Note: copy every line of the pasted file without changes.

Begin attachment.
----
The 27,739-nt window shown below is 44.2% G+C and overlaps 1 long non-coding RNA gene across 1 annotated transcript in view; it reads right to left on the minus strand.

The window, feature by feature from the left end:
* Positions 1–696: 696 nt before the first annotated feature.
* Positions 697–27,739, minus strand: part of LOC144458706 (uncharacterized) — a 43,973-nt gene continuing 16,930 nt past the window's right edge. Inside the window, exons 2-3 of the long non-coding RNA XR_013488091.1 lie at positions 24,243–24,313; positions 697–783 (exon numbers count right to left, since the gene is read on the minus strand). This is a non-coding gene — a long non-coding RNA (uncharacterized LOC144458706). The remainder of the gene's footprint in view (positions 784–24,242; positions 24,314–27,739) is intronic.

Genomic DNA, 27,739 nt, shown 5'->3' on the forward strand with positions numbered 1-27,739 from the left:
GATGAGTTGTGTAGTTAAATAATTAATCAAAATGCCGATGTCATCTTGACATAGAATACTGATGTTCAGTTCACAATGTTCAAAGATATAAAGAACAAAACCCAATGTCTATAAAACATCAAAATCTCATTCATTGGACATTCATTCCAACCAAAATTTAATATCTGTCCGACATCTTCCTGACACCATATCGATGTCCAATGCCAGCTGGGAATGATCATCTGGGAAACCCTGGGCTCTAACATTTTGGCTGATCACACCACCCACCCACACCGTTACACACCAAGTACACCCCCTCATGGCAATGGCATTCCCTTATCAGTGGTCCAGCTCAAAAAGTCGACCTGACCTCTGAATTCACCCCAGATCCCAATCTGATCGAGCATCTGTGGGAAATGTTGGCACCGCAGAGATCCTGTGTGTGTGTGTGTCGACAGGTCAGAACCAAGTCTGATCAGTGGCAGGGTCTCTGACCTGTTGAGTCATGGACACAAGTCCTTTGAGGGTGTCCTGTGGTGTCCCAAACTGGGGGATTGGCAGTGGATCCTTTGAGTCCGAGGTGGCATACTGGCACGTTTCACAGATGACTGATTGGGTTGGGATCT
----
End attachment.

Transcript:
The 27,739-nt window shown below is 44.2% G+C and overlaps 1 long non-coding RNA gene across 1 annotated transcript in view; it reads right to left on the minus strand.

The window, feature by feature from the left end:
* Positions 1–696: 696 nt before the first annotated feature.
* Positions 697–27,739, minus strand: part of LOC144458706 (uncharacterized) — a 43,973-nt gene continuing 16,930 nt past the window's right edge. Inside the window, exons 2-3 of the long non-coding RNA XR_013488091.1 lie at positions 24,243–24,313; positions 697–783 (exon numbers count right to left, since the gene is read on the minus strand). This is a non-coding gene — a long non-coding RNA (uncharacterized LOC144458706). The remainder of the gene's footprint in view (positions 784–24,242; positions 24,314–27,739) is intronic.

Genomic DNA, 27,739 nt, shown 5'->3' on the forward strand with positions numbered 1-27,739 from the left:
GATGAGTTGTGTAGTTAAATAATTAATCAAAATGCCGATGTCATCTTGACATAGAATACTGATGTTCAGTTCACAATGTTCAAAGATATAAAGAACAAAACCCAATGTCTATAAAACATCAAAATCTCATTCATTGGACATTCATTCCAACCAAAATTTAATATCTGTCCGACATCTTCCTGACACCATATCGATGTCCAATGCCAGCTGGGAATGATCATCTGGGAAACCCTGGGCTCTAACATTTTGGCTGATCACACCACCCACCCACACCGTTACACACCAAGTACACCCCCTCATGGCAATGGCATTCCCTTATCAGTGGTCCAGCTCAAAAAGTCGACCTGACCTCTGAATTCACCCCAGATCCCAATCTGATCGAGCATCTGTGGGAAATGTTGGCACCGCAGAGATCCTGTGTGTGTGTGTGTCGACAGGTCAGAACCAAGTCTGATCAGTGGCAGGGTCTCTGACCTGTTGAGTCATGGACACAAGTCCTTTGAGGGTGTCCTGTGGTGTCCCAAACTGGGGGATTGGCAGTGGATCCTTTGAGTCCGAGGTGGCATACTGGCACGTTTCACAGATGACTGATTGGGTTGGGATCT